Travel to different countries seems simple enough, especially where they speak English, so what can go wrong? Actually plenty can, although your travel company will often give you a list of dos and don’ts for the country you’re visiting. The increasing trend of travelers arranging their own holidays, a little research and forward planning can go a long way. This week we’re taking a look at the USA and where you can come unstuck unless you’re in the know.
We call them bank holidays and moan at their infrequency but America has federal holidays on different dates to us so you’ll need to take note of these if you’re not to drive to a tourist site or bank and find it closed. Ignoring the common holidays, you’ll find everywhere closed on the;
When Not to Travel to the US?
- 16th January: Martin Luther King’s birthday
- 20th February: Washington’s birthday
- 28th May: Memorial Day
- 4th July: Independence Day
- 3rd September: Labor Day
- 8th October: Columbus Day
- 12th November: Veteran’s Day
- 22nd November: Thanksgiving
There are few times when it’s inadvisable to travel to the US and few places that the advice applies to but if you’re thinking of holidaying along the Gulf of Mexico or up the east coast be aware that from July until November it’s hurricane season. Whilst many of these storms cause only inconvenience, usually once a year there’ll be one that causes severe disruption and danger to life so if you’re planning to visit the east coast during these months, be warned.
What Not to Say
Americans won’t like you decrying their political system nor their politicians in many cases. In the ‘bible belt’ states, usually corresponding to the mid-west and central USA, saying you don’t believe in God won’t earn you many friends. Belittling America’s efforts in overseas conflicts is also likely to offend, especially as so many Americans have died, ostensibly protecting the free world. This will be especially so in towns or cities where there are military installations.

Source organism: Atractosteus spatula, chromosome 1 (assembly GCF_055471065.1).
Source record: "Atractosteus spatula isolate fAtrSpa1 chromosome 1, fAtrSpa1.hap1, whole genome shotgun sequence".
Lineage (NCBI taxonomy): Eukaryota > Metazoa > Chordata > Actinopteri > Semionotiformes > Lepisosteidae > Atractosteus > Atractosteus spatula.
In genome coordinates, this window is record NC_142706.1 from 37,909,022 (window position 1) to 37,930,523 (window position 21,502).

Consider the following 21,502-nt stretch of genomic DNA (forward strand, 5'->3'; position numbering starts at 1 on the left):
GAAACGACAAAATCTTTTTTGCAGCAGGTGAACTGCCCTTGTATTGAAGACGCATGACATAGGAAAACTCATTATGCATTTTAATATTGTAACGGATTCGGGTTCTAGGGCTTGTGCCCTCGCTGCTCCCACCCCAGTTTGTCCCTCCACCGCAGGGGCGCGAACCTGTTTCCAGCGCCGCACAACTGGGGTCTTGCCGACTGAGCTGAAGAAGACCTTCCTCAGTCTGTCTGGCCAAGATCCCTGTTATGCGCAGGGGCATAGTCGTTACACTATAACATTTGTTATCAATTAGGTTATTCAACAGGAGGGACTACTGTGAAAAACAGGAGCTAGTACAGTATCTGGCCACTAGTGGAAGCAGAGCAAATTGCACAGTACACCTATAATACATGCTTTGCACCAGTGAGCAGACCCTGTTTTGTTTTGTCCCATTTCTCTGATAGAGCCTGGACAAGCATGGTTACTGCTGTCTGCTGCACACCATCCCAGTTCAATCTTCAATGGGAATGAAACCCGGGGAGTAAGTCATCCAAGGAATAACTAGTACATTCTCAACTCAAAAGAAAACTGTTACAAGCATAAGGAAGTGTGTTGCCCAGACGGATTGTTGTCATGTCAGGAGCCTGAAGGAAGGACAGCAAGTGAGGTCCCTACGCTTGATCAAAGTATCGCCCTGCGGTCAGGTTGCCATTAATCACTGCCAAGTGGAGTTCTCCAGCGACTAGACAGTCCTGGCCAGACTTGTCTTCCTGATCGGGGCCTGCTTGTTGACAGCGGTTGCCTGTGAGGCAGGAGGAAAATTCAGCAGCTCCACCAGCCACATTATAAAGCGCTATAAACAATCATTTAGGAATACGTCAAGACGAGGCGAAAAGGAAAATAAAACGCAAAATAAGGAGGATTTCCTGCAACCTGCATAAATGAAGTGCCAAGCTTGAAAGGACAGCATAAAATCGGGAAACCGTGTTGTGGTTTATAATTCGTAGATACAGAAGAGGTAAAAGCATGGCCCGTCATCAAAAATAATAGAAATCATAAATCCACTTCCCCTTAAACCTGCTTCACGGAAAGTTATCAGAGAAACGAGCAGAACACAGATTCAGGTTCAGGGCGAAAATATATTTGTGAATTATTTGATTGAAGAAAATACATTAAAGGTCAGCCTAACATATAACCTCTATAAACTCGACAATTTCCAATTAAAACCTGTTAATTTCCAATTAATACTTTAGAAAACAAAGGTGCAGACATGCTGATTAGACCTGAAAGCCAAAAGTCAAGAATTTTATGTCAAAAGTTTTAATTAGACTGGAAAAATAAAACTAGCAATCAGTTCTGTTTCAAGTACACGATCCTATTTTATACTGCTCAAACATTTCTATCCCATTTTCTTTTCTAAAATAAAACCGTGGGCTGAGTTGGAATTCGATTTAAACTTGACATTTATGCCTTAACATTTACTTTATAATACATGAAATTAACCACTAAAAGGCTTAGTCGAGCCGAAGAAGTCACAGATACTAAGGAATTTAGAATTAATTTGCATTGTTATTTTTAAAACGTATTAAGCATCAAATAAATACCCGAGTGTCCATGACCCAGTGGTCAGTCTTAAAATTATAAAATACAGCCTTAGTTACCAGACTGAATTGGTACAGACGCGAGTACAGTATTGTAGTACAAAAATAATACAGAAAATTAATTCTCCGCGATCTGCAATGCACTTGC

We all know Americans speak English but it seems to be a different language on times. Mention pavement, lift, chips, boot and more to an American and you’ll likely get strange looks or be completely misunderstood. Instead, use sidewalk, elevator, fries or trunk!
You’ll need a non-immigrant visa to holiday in America. The visa will be valid for ninety days from the date of entry and gives you the right to travel to America but you can still be refused entry to the US by the immigration official. The visa, also known as an ESTA doesn’t give you the right to work in the US and if you are found working illegally on a tourist visa you can be fined, jailed or extradited.
Tipping in the USA
Tipping is a daily fact of life in the US and you’ll be expected to tip when an employee of an organisation or company does something to help. The tip needs to be generous, usually a minimum of five dollars and applies almost everywhere across the US. In the UK, 10% is often considered a reasonable tip, in the US, this would be seen as the bare minimum and 20% more welcome. From tipping taxi drivers in the US to bar staff and fast food attendants, tipping is expected and often mandatory, so save yourself the embarrassment and expect to add around 20% to the cost of most things.